To probe the biological functions of circFOXK2 in HCC, shRNA or a circFOXK2 overexpression vector was transfected into different HCC cell lines to conduct loss-and gain-to-function experiments. Stable cell lines (HepG2 and Huh7) of circFOXK2 knockdown were established by transfecting with shRNA-circFOXK2, while circFOXK2 overexpression cell lines were transfected with circFOXK2 overexpression vector (Supplemental Fig. 1A). As expected, the CCK8 and colony formation assays found that downregulation of circFOXK2 significantly suppressed the proliferation of HCC cells while enhancing their apoptotic rate, and overexpressing circFOXK2 yielded the opposite results (Fig. 2A-C and Supplemental Fig. 1B-D). In addition, we investigated the role of circFOXK2 in the invasion ability of HCC cells by conducting Transwell assays and wound healing assays. The results showed that knockdown of circFOXK2 expression remarkably suppressed HCC cell invasion, while overexpression of circFOXK2 potentiated HCC cell invasion (Fig. 2D and Supplemental Fig. 1E and F).
There is ample literature indicating that FOXK2 plays a critical role in the Warburg effect and is important for regulating the growth and metastasis of HCC. Therefore, we speculated that the protumor activity of circFOXK2 in HCC cells involves modulation of the Warburg effect. To verify this hypothesis, we established the stable HCC lines of circFOXK2 overexpression or knockdown and compared the critical cellular bioenergetics and metabolic parameters between these cell lines and the NC group (Supplemental Fig. 1A and B). As shown in Fig. 2E-F, compared with the NC group, significantly high pyruvate production and lactate accumulation in HCC cells were observed after circFOXK2 overexpression, whereas knockdown of circFOXK2 yielded the opposite results. Moreover, downregulated circFOXK2 significantly increased ATP formation from OXPHOS, which was reversed by circFOXK2 overexpression (Fig. 2G). The NADH/NAD + ratio was detected to further confirm the change of redox reaction after different treatments, and the results showed that compared with the NC group, knockdown of circFOXK2 significantly increased the ratio of NADH/NAD + , and this phenomenon could be reversed after transfection with circFOXK2 overexpressing plasmid (Fig. 2H). In addition, circFOXK2 overexpression enhanced the ECAR and impaired the oxygen consumption of HCC cells (Fig. 2I and J). In contrast, silencing circFOXK2 expression reduced the glycolytic capacity and enhanced the OCR (Fig. 2K and L). Taken together, these findings indicate the pro-oncogenic role of circFOXK2 in HCC and upregulated circFOXK2 could enhance the Warburg effect in HCC cells.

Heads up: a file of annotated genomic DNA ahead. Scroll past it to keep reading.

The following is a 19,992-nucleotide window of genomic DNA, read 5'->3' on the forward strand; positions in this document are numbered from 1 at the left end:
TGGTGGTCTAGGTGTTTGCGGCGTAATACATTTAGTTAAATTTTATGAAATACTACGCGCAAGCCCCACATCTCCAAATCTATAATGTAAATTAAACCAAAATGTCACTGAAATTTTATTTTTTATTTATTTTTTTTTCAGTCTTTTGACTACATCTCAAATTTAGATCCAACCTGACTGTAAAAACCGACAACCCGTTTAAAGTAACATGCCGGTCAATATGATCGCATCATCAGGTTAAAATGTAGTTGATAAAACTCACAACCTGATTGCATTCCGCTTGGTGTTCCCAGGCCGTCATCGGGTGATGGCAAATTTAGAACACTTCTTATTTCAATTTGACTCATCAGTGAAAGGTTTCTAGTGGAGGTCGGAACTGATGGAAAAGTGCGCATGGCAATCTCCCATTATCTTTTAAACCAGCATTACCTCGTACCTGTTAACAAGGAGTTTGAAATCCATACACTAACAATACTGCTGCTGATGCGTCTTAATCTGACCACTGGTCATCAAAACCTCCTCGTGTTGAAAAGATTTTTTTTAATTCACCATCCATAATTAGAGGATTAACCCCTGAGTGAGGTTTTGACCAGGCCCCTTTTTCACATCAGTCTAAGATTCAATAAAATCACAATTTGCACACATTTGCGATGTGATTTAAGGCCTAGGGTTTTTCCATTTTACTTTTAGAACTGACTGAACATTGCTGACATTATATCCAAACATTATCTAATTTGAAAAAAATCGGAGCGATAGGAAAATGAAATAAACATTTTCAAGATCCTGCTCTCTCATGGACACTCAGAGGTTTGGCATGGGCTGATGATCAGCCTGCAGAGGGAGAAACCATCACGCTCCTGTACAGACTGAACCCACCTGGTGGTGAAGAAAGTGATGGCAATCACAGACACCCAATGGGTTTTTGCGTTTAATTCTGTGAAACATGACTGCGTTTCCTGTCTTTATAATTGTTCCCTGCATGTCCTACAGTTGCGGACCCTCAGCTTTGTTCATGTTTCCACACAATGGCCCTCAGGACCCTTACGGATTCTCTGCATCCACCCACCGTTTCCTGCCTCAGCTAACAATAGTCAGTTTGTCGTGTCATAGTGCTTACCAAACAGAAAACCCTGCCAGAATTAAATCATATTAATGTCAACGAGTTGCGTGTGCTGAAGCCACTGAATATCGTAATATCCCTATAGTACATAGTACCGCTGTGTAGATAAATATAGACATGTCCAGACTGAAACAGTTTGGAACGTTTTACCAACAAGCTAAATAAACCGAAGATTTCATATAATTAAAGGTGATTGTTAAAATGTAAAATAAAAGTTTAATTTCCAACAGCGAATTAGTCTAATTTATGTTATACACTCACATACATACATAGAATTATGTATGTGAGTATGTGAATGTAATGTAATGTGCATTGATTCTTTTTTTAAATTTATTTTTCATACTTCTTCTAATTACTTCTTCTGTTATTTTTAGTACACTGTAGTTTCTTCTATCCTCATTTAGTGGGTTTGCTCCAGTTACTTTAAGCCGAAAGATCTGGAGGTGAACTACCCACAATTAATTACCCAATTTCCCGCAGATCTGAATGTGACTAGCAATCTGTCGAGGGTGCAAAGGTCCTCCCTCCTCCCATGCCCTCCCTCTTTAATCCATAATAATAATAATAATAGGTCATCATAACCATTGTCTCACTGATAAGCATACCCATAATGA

CircFOXK2 encoded a 142 amino acid (aa) novel protein, FOXK2-142aa